READ  The American Association of Cost Engineers (AACE)

Bitsliced Addition (bitslice)

Recall that the n-bit ripple-carry adder contains n full-adders. In practice, 3 operations can be omitted from the first full-adder, since it always receives a 0 as input carry. Likewise, 3 more operations can be saved from the last full-adder, since its output carry isnever used and does not need to be computed. We did not have to implement those optimizations by hand since Clang is able to find them by itself. The total numbers of operations of this n-bit ripple-carry adder is therefore n 5 􀀀 6. Those operations are solely bitwise instructions, which can be executed on ports 0, 1 and 5 on SSE and AVX registers (and on port 6 as well on GP registers). This adder is therefore bound to run in at least (n 5 􀀀 6)=3 cycles on SSE and AVX registers, and (n 5 􀀀 6)=4 cycles on GP registers.
In practice, this number can never be reached because a full-adder contains inner data dependencies that prevent it from executing at a rate of 3 instructions per cycle. However, when computing consecutive full-adders, a full-adder can start executing before the previous one is done, thus bypassing this dependency issue. The limiting factor then becomes the CPU scheduler, which cannot hold arbitrarily many ops, and limits the out-of-order execution. The larger the adder, the more full-adders (and thus ops) they contain, and the more the scheduler will be saturated.

Translation to PseudoC

We formalize an imperative language close to C as our target, which we shall call PseudoC. PseudoC is inspired by the Clight [82, 81] language, a subset of C, used as source language for the CompCert compiler. However, PseudoC is a stripped down variant of Clight: we do not include for loops, pointer arithmetic, structures or arrays. The semantics of operators in PseudoC also differs from Clight since we do not fix the underlying architecture.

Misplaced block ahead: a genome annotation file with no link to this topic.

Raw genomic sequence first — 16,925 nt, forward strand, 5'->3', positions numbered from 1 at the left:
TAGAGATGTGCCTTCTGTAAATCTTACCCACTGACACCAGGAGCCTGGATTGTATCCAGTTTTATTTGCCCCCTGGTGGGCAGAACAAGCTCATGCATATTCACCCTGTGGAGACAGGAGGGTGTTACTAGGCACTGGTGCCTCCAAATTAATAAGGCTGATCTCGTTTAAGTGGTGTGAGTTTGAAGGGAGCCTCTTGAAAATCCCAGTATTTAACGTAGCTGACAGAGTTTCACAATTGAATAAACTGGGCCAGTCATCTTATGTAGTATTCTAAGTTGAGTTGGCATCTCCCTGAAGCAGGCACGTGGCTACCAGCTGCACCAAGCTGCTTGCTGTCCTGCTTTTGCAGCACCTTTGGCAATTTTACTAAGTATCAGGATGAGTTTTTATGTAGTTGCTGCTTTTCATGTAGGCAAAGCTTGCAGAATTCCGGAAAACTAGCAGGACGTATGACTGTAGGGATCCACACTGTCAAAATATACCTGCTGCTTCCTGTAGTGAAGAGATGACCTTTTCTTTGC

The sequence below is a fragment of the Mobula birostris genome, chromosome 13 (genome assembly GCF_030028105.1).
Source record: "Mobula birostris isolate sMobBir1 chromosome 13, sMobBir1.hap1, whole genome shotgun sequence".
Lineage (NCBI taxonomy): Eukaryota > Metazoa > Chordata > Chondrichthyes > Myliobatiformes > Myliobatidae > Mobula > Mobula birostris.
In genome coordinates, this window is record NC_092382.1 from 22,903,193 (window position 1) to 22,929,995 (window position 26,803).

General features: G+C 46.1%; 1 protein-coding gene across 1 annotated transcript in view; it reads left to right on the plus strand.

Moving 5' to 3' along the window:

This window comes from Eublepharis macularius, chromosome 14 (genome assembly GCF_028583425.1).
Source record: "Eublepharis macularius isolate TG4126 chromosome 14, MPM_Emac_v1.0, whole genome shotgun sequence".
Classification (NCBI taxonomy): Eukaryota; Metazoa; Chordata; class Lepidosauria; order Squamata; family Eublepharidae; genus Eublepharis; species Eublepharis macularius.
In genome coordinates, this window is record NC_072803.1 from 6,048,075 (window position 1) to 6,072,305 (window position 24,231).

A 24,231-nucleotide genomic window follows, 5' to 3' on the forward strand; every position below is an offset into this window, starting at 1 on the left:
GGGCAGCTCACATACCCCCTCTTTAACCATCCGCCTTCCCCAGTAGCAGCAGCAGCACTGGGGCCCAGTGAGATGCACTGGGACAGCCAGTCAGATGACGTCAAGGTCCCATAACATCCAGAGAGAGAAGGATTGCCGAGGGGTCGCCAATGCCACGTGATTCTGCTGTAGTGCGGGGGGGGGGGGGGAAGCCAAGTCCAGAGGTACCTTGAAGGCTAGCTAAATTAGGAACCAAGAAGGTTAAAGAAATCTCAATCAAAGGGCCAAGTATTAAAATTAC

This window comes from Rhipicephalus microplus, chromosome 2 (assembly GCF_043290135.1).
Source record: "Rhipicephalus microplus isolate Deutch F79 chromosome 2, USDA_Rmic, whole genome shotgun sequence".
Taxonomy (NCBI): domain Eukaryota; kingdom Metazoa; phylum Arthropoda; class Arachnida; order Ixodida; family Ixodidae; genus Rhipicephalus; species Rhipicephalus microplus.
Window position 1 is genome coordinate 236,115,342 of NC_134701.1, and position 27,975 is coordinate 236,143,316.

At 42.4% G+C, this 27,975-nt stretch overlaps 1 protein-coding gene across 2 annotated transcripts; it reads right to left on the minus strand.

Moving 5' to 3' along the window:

Figure 3.8 describes the syntax of PseudoC. A PseudoC program is a list of function declarations. Functions are of type void (returned values are always passed back through pointers). Functions contain two kinds of typed variable declarations: parameters and local variables. Similarly to Clight, we prevent function calls from appearing within expressions. Expressions are thus free of side-effects (since no primitive performs any sideeffect). Primitives are annotated with an integer n representing the size of their argument (e.g., 128 for a 128-bit SSE vector, 256 for a 256-bit AVX vector), as well as an integer m containing the size of the atom they manipulate. For instance, the primitive +128 a vector addition performing 16 8-bit additions.

Table of contents :

1 Introduction 
1.1 Contributions
1.2 Background
1.3 Conclusion
2 Usuba, Informally 
2.1 Data Layout
2.2 Syntax & Semantics, Informally
2.3 Types
2.4 Applications
2.5 Conclusion
3 Usuba, Greek Edition 
3.1 Syntax
3.2 Type System
3.3 Monomorphization
3.4 Semantics
3.5 Usuba0
3.6 Translation to PseudoC
3.7 Conclusion
4 Usubac 
4.1 Frontend
4.2 Backend
4.3 Conclusion
5 Performance Evaluation 
5.1 Usuba vs. Reference Implementations
5.2 Scalability
5.3 Polymorphic Cryptographic Implementations
5.4 Conclusion
6 Protecting Against Power-based Side-channel Attacks 
6.1 Masking
6.2 Tornado
6.3 Evaluation
6.4 Conclusion
7 Protecting Against Fault Attacks and Power-based Side-channels Attacks 
7.1 Fault Attacks
7.3 Evaluation
7.4 Conclusion
8 Conclusion 
8.1 Future Work
Appendix A Backend optimizations